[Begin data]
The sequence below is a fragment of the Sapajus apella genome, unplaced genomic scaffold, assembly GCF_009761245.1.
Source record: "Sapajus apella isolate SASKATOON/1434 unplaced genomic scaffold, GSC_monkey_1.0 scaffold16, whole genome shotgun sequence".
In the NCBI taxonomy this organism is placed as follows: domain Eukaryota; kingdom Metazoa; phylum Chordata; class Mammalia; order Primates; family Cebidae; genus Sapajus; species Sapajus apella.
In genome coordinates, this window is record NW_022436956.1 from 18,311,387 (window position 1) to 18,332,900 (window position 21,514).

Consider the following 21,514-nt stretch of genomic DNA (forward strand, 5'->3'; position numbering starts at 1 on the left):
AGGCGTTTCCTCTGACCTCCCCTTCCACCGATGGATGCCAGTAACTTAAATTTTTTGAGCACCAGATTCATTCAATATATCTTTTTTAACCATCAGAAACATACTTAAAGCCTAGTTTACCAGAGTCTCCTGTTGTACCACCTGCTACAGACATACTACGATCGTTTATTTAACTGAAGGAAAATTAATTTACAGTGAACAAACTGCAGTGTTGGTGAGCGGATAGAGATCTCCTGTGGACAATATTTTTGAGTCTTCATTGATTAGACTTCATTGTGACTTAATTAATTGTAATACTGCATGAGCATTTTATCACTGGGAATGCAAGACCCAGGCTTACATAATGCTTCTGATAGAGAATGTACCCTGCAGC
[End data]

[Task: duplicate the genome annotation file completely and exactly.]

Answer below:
The sequence below is a fragment of the Sapajus apella genome, unplaced genomic scaffold, assembly GCF_009761245.1.
Source record: "Sapajus apella isolate SASKATOON/1434 unplaced genomic scaffold, GSC_monkey_1.0 scaffold16, whole genome shotgun sequence".
In the NCBI taxonomy this organism is placed as follows: domain Eukaryota; kingdom Metazoa; phylum Chordata; class Mammalia; order Primates; family Cebidae; genus Sapajus; species Sapajus apella.
In genome coordinates, this window is record NW_022436956.1 from 18,311,387 (window position 1) to 18,332,900 (window position 21,514).

Consider the following 21,514-nt stretch of genomic DNA (forward strand, 5'->3'; position numbering starts at 1 on the left):
AGGCGTTTCCTCTGACCTCCCCTTCCACCGATGGATGCCAGTAACTTAAATTTTTTGAGCACCAGATTCATTCAATATATCTTTTTTAACCATCAGAAACATACTTAAAGCCTAGTTTACCAGAGTCTCCTGTTGTACCACCTGCTACAGACATACTACGATCGTTTATTTAACTGAAGGAAAATTAATTTACAGTGAACAAACTGCAGTGTTGGTGAGCGGATAGAGATCTCCTGTGGACAATATTTTTGAGTCTTCATTGATTAGACTTCATTGTGACTTAATTAATTGTAATACTGCATGAGCATTTTATCACTGGGAATGCAAGACCCAGGCTTACATAATGCTTCTGATAGAGAATGTACCCTGCAGC